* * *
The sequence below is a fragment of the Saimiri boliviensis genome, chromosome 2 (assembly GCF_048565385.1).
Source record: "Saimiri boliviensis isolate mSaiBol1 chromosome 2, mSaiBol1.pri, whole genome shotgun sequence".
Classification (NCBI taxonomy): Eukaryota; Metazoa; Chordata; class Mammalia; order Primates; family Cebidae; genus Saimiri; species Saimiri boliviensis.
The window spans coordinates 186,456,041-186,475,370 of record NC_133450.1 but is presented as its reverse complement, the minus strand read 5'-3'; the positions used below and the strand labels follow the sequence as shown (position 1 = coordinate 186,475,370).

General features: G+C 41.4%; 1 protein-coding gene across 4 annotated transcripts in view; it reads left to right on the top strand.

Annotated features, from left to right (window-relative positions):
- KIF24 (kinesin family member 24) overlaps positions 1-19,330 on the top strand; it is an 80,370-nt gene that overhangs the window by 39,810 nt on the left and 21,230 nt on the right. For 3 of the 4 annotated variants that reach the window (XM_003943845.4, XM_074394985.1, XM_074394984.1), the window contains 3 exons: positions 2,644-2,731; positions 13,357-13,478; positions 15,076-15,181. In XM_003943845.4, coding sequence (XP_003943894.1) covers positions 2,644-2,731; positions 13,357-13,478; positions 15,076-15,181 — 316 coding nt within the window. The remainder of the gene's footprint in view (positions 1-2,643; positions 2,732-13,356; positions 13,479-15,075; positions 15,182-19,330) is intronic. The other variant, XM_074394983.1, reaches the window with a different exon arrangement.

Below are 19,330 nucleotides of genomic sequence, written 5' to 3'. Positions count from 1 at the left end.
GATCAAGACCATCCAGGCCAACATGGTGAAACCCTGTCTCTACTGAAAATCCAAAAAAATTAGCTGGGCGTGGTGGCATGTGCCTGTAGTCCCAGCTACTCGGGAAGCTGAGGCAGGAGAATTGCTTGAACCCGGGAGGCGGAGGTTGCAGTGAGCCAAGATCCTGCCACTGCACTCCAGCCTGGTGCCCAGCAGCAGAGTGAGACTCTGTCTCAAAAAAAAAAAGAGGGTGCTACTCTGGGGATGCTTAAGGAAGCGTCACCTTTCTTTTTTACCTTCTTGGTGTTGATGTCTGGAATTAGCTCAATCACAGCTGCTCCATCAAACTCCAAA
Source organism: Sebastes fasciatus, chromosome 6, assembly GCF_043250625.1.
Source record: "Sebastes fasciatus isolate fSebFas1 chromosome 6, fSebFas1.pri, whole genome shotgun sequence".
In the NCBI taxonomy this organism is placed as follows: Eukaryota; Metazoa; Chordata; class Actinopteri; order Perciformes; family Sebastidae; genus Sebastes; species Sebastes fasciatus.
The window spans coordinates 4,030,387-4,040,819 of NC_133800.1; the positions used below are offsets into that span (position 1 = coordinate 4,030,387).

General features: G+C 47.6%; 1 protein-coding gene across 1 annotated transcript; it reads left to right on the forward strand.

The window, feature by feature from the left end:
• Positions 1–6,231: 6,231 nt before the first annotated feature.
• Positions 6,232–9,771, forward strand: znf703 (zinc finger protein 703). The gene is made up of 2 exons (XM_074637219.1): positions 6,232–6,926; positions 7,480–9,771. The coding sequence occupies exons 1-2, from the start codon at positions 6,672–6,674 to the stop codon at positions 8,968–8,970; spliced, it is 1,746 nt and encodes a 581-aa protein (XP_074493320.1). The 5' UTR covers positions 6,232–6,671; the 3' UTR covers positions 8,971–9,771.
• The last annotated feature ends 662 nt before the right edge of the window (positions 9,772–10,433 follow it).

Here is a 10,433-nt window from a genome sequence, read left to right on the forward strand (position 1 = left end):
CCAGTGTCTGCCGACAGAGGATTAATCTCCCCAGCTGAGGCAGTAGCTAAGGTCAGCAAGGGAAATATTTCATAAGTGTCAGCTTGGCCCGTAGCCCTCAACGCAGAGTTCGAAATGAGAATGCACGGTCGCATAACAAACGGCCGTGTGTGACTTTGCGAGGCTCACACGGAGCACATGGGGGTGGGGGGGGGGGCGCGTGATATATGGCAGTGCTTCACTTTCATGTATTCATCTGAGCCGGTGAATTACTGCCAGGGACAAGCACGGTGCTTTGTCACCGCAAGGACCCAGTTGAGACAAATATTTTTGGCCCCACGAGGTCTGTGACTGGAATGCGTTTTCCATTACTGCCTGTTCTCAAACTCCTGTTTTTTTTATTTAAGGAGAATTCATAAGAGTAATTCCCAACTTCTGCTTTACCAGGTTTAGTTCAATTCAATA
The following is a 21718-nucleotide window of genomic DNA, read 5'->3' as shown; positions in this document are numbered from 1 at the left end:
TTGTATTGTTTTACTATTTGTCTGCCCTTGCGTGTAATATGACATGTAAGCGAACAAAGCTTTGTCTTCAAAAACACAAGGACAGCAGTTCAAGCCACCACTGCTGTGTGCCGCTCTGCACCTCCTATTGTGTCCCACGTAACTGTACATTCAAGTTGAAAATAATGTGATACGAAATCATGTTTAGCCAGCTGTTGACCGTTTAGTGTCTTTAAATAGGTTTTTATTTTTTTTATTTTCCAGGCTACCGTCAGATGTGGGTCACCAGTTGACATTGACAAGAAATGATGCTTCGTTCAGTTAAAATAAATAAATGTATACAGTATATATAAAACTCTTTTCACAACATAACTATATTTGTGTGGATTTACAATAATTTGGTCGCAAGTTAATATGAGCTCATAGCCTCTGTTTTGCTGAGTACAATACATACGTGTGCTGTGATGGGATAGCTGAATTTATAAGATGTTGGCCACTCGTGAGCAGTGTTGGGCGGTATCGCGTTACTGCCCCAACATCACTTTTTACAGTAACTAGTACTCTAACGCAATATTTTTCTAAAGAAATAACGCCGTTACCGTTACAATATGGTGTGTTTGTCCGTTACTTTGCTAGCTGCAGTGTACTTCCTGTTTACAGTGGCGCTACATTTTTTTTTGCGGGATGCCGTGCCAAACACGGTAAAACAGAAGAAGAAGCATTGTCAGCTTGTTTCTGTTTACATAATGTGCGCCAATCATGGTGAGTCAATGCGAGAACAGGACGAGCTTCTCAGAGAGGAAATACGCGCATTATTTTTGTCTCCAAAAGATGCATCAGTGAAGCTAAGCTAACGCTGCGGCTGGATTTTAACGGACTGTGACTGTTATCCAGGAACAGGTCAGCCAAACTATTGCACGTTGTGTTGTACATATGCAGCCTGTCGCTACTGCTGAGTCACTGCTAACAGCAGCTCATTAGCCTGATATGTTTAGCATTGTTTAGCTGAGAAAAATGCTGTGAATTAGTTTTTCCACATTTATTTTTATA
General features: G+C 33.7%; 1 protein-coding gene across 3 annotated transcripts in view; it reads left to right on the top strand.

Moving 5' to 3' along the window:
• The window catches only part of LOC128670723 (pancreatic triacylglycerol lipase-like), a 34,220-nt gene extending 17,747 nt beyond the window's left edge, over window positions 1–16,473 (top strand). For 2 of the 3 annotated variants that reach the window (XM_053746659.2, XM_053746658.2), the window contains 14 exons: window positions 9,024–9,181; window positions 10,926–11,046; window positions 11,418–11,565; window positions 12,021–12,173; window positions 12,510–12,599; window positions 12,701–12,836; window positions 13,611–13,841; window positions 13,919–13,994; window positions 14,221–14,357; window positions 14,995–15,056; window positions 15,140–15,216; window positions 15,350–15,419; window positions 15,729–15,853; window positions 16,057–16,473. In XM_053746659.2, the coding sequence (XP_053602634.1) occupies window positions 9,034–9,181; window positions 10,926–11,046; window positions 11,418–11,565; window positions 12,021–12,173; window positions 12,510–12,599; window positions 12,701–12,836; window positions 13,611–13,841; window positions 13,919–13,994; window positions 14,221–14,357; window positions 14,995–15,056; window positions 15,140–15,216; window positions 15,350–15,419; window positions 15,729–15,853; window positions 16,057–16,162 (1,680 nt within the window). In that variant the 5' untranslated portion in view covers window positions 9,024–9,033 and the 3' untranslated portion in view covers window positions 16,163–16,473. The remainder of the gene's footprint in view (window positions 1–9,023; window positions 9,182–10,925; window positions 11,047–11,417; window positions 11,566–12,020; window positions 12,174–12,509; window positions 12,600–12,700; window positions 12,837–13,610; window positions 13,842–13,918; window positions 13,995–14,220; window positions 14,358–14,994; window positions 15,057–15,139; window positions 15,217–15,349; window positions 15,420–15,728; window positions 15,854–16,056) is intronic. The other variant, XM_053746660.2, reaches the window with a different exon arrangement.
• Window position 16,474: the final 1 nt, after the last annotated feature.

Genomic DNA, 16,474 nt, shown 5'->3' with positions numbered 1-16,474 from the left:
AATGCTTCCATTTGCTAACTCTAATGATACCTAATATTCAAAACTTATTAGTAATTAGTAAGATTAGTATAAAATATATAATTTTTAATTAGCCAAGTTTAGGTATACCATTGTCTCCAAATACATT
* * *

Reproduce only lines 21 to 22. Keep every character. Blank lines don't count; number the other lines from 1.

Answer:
The following is a 21718-nucleotide window of genomic DNA, read 5'->3' as shown; positions in this document are numbered from 1 at the left end:
TTGTATTGTTTTACTATTTGTCTGCCCTTGCGTGTAATATGACATGTAAGCGAACAAAGCTTTGTCTTCAAAAACACAAGGACAGCAGTTCAAGCCACCACTGCTGTGTGCCGCTCTGCACCTCCTATTGTGTCCCACGTAACTGTACATTCAAGTTGAAAATAATGTGATACGAAATCATGTTTAGCCAGCTGTTGACCGTTTAGTGTCTTTAAATAGGTTTTTATTTTTTTTATTTTCCAGGCTACCGTCAGATGTGGGTCACCAGTTGACATTGACAAGAAATGATGCTTCGTTCAGTTAAAATAAATAAATGTATACAGTATATATAAAACTCTTTTCACAACATAACTATATTTGTGTGGATTTACAATAATTTGGTCGCAAGTTAATATGAGCTCATAGCCTCTGTTTTGCTGAGTACAATACATACGTGTGCTGTGATGGGATAGCTGAATTTATAAGATGTTGGCCACTCGTGAGCAGTGTTGGGCGGTATCGCGTTACTGCCCCAACATCACTTTTTACAGTAACTAGTACTCTAACGCAATATTTTTCTAAAGAAATAACGCCGTTACCGTTACAATATGGTGTGTTTGTCCGTTACTTTGCTAGCTGCAGTGTACTTCCTGTTTACAGTGGCGCTACATTTTTTTTTGCGGGATGCCGTGCCAAACACGGTAAAACAGAAGAAGAAGCATTGTCAGCTTGTTTCTGTTTACATAATGTGCGCCAATCATGGTGAGTCAATGCGAGAACAGGACGAGCTTCTCAGAGAGGAAATACGCGCATTATTTTTGTCTCCAAAAGATGCATCAGTGAAGCTAAGCTAACGCTGCGGCTGGATTTTAACGGACTGTGACTGTTATCCAGGAACAGGTCAGCCAAACTATTGCACGTTGTGTTGTACATATGCAGCCTGTCGCTACTGCTGAGTCACTGCTAACAGCAGCTCATTAGCCTGATATGTTTAGCATTGTTTAGCTGAGAAAAATGCTGTGAATTAGTTTTTCCACATTTATTTTTATA